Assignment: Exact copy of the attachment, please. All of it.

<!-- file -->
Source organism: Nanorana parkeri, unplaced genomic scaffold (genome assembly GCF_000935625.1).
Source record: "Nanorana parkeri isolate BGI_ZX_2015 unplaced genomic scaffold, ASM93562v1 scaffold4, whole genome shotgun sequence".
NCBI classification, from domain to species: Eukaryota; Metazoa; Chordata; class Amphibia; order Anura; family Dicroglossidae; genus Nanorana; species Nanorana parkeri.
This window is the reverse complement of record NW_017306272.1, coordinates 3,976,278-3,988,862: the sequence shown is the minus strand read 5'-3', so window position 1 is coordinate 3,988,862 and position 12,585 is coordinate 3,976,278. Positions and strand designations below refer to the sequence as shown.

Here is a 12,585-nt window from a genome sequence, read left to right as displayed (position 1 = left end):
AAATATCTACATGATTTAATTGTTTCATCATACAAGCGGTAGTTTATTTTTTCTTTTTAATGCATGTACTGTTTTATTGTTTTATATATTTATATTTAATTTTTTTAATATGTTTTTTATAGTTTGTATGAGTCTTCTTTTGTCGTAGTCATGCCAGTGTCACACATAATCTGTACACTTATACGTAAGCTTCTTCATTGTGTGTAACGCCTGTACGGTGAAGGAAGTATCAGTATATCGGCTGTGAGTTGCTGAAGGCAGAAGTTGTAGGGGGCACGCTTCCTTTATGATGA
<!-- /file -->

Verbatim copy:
Source organism: Nanorana parkeri, unplaced genomic scaffold (genome assembly GCF_000935625.1).
Source record: "Nanorana parkeri isolate BGI_ZX_2015 unplaced genomic scaffold, ASM93562v1 scaffold4, whole genome shotgun sequence".
NCBI classification, from domain to species: Eukaryota; Metazoa; Chordata; class Amphibia; order Anura; family Dicroglossidae; genus Nanorana; species Nanorana parkeri.
This window is the reverse complement of record NW_017306272.1, coordinates 3,976,278-3,988,862: the sequence shown is the minus strand read 5'-3', so window position 1 is coordinate 3,988,862 and position 12,585 is coordinate 3,976,278. Positions and strand designations below refer to the sequence as shown.

Here is a 12,585-nt window from a genome sequence, read left to right as displayed (position 1 = left end):
AAATATCTACATGATTTAATTGTTTCATCATACAAGCGGTAGTTTATTTTTTCTTTTTAATGCATGTACTGTTTTATTGTTTTATATATTTATATTTAATTTTTTTAATATGTTTTTTATAGTTTGTATGAGTCTTCTTTTGTCGTAGTCATGCCAGTGTCACACATAATCTGTACACTTATACGTAAGCTTCTTCATTGTGTGTAACGCCTGTACGGTGAAGGAAGTATCAGTATATCGGCTGTGAGTTGCTGAAGGCAGAAGTTGTAGGGGGCACGCTTCCTTTATGATGA